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TATTOOS: Think before you ink

By Sola Ogundipe


Some call it Body Art, others just call it tattoo. Do you have a tattoo or intend to get one, then you need to read this. It  is estimated that one-tenth of adults in the large cities in Nigeria now have at least one tattoo, but getting Body Art may come with long-term medical risks.

While it is true that tattoos are becoming more popular than ever, it is also fact that more and more people than ever developing infections from contaminated tattoo inks, as well as adverse reactions to the inks. Reports of bad reactions to tattoo inks right after tattooing, even years later, are quite common.

Adverse effects

Several adverse effects involving tattoos have been reported in recent times. The rule of the thumb is this: Before you get a tattoo, you should consider certain key questions. In particular, be concerned about unsafe practices and the tattoo ink.

For many of those with tattoos or individuals who had at least one tattoo experience some type of issue such as swelling, rash, or severe itching that lasts longer than four months and even up to several years.

Some of these adverse reactions could be treated with anti-inflammatory steroids, others could require laser surgery. The most severe issues could result in the formation of scar tissue or skin lesions, and even require the removal of the tattooed area of the skin.

A significant number of people who receive tattoos experience short-term complications such as pain, swelling, infection, and delayed healing, and the individuals usually seek medical attention or treatment for those issues.

Long-term complications are most common in regions tattooed with red or black ink. The lack of regulatory oversight in the tattoo industry, as well as the lack of uniform standards amongst dye manufacturers and the poor understanding of the chemical composition of the coloured inks used in the process may play a role in these findings.

While you can get serious infections from unhygienic practices and equipment that isn’t sterile, infections can also result from ink that was contaminated with bacteria or mould. Inks and kits sold as “do-it-yourself” to consumers have been associated with infections and allergic reactions.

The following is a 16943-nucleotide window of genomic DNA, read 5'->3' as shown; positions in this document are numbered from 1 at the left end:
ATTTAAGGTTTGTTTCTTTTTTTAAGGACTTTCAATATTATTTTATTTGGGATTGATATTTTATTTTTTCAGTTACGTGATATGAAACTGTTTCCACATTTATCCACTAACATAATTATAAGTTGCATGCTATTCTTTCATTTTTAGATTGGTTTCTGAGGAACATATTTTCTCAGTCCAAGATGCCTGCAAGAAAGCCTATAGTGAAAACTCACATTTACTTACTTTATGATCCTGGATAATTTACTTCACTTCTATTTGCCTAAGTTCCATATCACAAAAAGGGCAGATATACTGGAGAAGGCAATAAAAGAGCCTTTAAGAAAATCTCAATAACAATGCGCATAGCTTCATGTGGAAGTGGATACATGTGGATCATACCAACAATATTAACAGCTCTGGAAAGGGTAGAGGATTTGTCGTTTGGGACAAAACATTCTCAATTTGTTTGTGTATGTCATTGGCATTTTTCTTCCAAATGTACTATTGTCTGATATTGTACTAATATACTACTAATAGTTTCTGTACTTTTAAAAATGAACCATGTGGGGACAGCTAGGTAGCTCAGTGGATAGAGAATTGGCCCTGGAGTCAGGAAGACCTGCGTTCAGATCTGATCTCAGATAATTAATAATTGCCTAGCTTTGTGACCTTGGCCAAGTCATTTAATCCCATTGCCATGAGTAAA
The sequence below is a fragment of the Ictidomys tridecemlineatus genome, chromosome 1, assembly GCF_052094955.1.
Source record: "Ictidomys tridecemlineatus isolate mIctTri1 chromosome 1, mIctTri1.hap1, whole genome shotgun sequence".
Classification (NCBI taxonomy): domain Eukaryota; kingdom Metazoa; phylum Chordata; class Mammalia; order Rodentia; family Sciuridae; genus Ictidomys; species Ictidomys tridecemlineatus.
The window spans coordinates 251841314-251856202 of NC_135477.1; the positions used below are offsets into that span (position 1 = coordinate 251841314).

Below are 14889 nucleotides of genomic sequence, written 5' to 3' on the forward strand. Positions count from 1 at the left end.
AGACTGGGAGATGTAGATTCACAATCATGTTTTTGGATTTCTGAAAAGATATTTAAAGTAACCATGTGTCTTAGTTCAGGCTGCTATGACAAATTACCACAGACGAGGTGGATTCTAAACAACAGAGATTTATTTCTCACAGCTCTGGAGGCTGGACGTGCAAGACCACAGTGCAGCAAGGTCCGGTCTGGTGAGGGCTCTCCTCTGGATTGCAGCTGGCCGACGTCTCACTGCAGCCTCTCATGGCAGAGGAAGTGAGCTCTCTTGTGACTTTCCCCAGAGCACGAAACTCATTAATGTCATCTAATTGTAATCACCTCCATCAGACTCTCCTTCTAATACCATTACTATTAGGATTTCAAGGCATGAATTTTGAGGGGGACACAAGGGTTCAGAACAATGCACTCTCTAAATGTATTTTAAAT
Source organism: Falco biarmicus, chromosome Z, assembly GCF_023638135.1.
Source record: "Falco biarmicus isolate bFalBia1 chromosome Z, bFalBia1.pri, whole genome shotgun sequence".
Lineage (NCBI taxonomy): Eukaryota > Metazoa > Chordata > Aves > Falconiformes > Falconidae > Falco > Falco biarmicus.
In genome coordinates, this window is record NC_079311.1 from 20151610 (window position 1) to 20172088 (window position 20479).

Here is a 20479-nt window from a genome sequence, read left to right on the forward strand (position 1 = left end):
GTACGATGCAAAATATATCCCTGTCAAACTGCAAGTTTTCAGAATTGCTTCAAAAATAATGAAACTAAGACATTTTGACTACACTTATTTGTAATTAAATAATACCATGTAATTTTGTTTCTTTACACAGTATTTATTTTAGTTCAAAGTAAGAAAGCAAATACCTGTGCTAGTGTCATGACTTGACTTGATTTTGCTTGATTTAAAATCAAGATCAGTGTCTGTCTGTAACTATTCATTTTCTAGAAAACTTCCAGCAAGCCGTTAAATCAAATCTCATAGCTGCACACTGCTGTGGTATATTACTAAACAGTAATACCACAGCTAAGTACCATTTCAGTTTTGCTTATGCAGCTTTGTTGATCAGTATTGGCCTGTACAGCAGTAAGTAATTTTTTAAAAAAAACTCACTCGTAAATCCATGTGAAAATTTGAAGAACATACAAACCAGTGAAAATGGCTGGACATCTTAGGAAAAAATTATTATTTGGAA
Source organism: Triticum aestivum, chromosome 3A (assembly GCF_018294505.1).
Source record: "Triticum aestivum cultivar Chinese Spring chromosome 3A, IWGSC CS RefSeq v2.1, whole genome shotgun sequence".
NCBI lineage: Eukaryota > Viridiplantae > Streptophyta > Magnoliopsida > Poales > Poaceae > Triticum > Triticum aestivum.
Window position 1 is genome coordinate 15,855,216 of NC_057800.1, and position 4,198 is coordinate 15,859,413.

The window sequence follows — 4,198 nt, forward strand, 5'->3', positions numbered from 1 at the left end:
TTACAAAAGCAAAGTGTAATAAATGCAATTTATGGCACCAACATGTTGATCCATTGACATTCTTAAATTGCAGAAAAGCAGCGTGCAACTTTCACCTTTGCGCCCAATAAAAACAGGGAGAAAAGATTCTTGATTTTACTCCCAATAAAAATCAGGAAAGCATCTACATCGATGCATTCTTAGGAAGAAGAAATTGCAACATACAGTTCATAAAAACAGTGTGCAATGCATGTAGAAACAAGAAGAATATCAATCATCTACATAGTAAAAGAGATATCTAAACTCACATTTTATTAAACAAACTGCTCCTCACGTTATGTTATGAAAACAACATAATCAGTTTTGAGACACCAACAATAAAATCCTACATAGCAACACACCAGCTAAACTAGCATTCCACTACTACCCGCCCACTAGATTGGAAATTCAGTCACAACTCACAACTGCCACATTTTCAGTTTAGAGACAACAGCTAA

Using non-sterile water to dilute the pigments (ingredients that add colour) is a common culprit, although not the only one.

There’s no reliable way to tell if the ink used for the tattoo is safe. An ink can be contaminated even if the container is sealed or the label says the product is sterile. Some inks contain pigments used in printer toner or in car paint.

None of these chemicals are approved by health regulatory agencies. In fact the Food and Drug Administration (FDA) or its Nigerian equivalent, the National Agency for Food and Drug Administration and Control (NAFDAC), has not approved any pigments for injection into the skin for cosmetic purposes.

Strange reactions

You also might become allergic to other products, such as hair dyes, if your tattoo contains a chemical known as p-phenylenediamene (PPD). Strange reactions may happen after getting a tattoo. You might notice a rash—redness or bumps—in the area of your tattoo, and you could develop a fever.

More aggressive infections may cause high fever, shaking, chills, and sweats. Treating such infections might require a variety of antibiotics—possibly for months—or even hospitalization and/or surgery. A rash may also mean you’re having an allergic reaction. And because the inks are permanent, the reaction may persist.

Scar tissue

Scar tissue can build up after getting a tattoo. The scar tissue may form when you get a tattoo, or you could develop “granulomas,” small knots or bumps that may form around material that the body perceives as foreign. If you tend to get keloids—scars that grow beyond normal boundaries—you may develop the same kind of reaction to the tattoo.

Some people may have swelling or burning in the tattoo when they have Magnetic Resonance Imaging (MRI), although this happens rarely and does not last long.

There are still a lot of questions about the long-term effects of the pigments, other ingredients, and possible contaminants in tattoo inks.

If you get an infection

If you get a tattoo and develop an infection or other reaction, contact a health care professional. Notify the tattoo artist so he or she can identify the ink and avoid using it again. Ask for the brand, colour, and any lot or batch number of the ink or diluents to help determine the source of the problem and how to treat it.

Whether you’re a consumer, tattoo artist, or health care professional, tell the health expert. Provide as much details as possible about the ink and your reaction and outcome. Reports from consumers are one of the most important sources of safety information.

Removing tattoos

Then there’s tattoo removal. The short-or long-term consequences of how pigments break down are generally unknown. In addition, some tattoo removal procedures may leave permanent scarring.

Removing tattoos may be harder than you expect. So think before you ink. Consider the risks. Removing a tattoo is a painstaking process, and complete removal without scarring may be impossible.

You should be concerned

So should you be concerned because you are planning to get a tattoo?  Experts say it is something to think about. Apart from cosmetic purposes, tattoos have no health advantages. However, if you do decide to get a tattoo, have it done professionally.

Most persons that develop issues have longstanding, chronic complaints about their tattoo that could persist for months to years.

If you have chronic skin conditions such as psoriasis or eczema, seek advice before getting a tattoo. If you already have a tattoos do not expose the tattooed parts to the sun, as exposure to sunlight can be a trigger for adverse reactions.



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